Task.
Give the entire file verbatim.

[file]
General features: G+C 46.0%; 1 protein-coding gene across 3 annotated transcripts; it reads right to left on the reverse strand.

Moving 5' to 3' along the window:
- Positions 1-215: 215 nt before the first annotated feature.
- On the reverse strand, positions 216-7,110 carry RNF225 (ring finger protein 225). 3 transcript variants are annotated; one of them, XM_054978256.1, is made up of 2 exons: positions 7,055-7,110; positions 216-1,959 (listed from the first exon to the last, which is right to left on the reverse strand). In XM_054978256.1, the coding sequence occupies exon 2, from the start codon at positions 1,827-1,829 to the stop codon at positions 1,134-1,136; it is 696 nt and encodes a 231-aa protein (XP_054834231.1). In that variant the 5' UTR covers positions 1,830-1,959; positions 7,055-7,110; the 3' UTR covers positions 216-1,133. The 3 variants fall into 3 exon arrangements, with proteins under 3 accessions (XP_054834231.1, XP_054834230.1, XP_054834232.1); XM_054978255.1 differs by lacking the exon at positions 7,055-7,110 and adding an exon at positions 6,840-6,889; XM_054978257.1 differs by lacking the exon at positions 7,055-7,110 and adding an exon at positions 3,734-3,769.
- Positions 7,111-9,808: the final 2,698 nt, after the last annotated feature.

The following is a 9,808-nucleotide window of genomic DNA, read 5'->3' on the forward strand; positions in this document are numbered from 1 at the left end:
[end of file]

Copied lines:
General features: G+C 46.0%; 1 protein-coding gene across 3 annotated transcripts; it reads right to left on the reverse strand.

Moving 5' to 3' along the window:
- Positions 1-215: 215 nt before the first annotated feature.
- On the reverse strand, positions 216-7,110 carry RNF225 (ring finger protein 225). 3 transcript variants are annotated; one of them, XM_054978256.1, is made up of 2 exons: positions 7,055-7,110; positions 216-1,959 (listed from the first exon to the last, which is right to left on the reverse strand). In XM_054978256.1, the coding sequence occupies exon 2, from the start codon at positions 1,827-1,829 to the stop codon at positions 1,134-1,136; it is 696 nt and encodes a 231-aa protein (XP_054834231.1). In that variant the 5' UTR covers positions 1,830-1,959; positions 7,055-7,110; the 3' UTR covers positions 216-1,133. The 3 variants fall into 3 exon arrangements, with proteins under 3 accessions (XP_054834231.1, XP_054834230.1, XP_054834232.1); XM_054978255.1 differs by lacking the exon at positions 7,055-7,110 and adding an exon at positions 6,840-6,889; XM_054978257.1 differs by lacking the exon at positions 7,055-7,110 and adding an exon at positions 3,734-3,769.
- Positions 7,111-9,808: the final 2,698 nt, after the last annotated feature.

The following is a 9,808-nucleotide window of genomic DNA, read 5'->3' on the forward strand; positions in this document are numbered from 1 at the left end: